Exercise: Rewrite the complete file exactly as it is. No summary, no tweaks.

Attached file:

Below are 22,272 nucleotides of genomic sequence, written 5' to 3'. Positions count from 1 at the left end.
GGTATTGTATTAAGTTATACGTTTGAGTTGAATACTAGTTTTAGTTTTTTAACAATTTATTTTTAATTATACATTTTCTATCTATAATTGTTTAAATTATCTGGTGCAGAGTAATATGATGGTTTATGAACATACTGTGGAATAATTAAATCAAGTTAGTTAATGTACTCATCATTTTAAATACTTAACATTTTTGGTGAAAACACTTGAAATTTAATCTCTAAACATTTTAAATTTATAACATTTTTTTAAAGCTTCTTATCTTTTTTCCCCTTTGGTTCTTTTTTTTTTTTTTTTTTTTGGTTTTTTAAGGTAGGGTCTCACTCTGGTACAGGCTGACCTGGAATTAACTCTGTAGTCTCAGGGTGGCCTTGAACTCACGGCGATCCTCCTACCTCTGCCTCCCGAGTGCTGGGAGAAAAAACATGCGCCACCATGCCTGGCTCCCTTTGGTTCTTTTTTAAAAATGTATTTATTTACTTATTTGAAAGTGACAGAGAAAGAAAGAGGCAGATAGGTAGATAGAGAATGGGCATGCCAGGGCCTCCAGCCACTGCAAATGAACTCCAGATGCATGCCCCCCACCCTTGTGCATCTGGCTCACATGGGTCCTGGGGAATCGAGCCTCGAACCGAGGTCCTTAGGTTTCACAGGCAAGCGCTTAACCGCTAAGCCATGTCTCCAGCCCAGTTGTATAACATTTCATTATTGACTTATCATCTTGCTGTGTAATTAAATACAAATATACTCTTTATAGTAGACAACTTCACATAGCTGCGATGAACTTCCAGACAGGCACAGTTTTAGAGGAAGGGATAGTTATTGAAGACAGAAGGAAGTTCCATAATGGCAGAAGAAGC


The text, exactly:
Below are 22,272 nucleotides of genomic sequence, written 5' to 3'. Positions count from 1 at the left end.
GGTATTGTATTAAGTTATACGTTTGAGTTGAATACTAGTTTTAGTTTTTTAACAATTTATTTTTAATTATACATTTTCTATCTATAATTGTTTAAATTATCTGGTGCAGAGTAATATGATGGTTTATGAACATACTGTGGAATAATTAAATCAAGTTAGTTAATGTACTCATCATTTTAAATACTTAACATTTTTGGTGAAAACACTTGAAATTTAATCTCTAAACATTTTAAATTTATAACATTTTTTTAAAGCTTCTTATCTTTTTTCCCCTTTGGTTCTTTTTTTTTTTTTTTTTTTTGGTTTTTTAAGGTAGGGTCTCACTCTGGTACAGGCTGACCTGGAATTAACTCTGTAGTCTCAGGGTGGCCTTGAACTCACGGCGATCCTCCTACCTCTGCCTCCCGAGTGCTGGGAGAAAAAACATGCGCCACCATGCCTGGCTCCCTTTGGTTCTTTTTTAAAAATGTATTTATTTACTTATTTGAAAGTGACAGAGAAAGAAAGAGGCAGATAGGTAGATAGAGAATGGGCATGCCAGGGCCTCCAGCCACTGCAAATGAACTCCAGATGCATGCCCCCCACCCTTGTGCATCTGGCTCACATGGGTCCTGGGGAATCGAGCCTCGAACCGAGGTCCTTAGGTTTCACAGGCAAGCGCTTAACCGCTAAGCCATGTCTCCAGCCCAGTTGTATAACATTTCATTATTGACTTATCATCTTGCTGTGTAATTAAATACAAATATACTCTTTATAGTAGACAACTTCACATAGCTGCGATGAACTTCCAGACAGGCACAGTTTTAGAGGAAGGGATAGTTATTGAAGACAGAAGGAAGTTCCATAATGGCAGAAGAAGC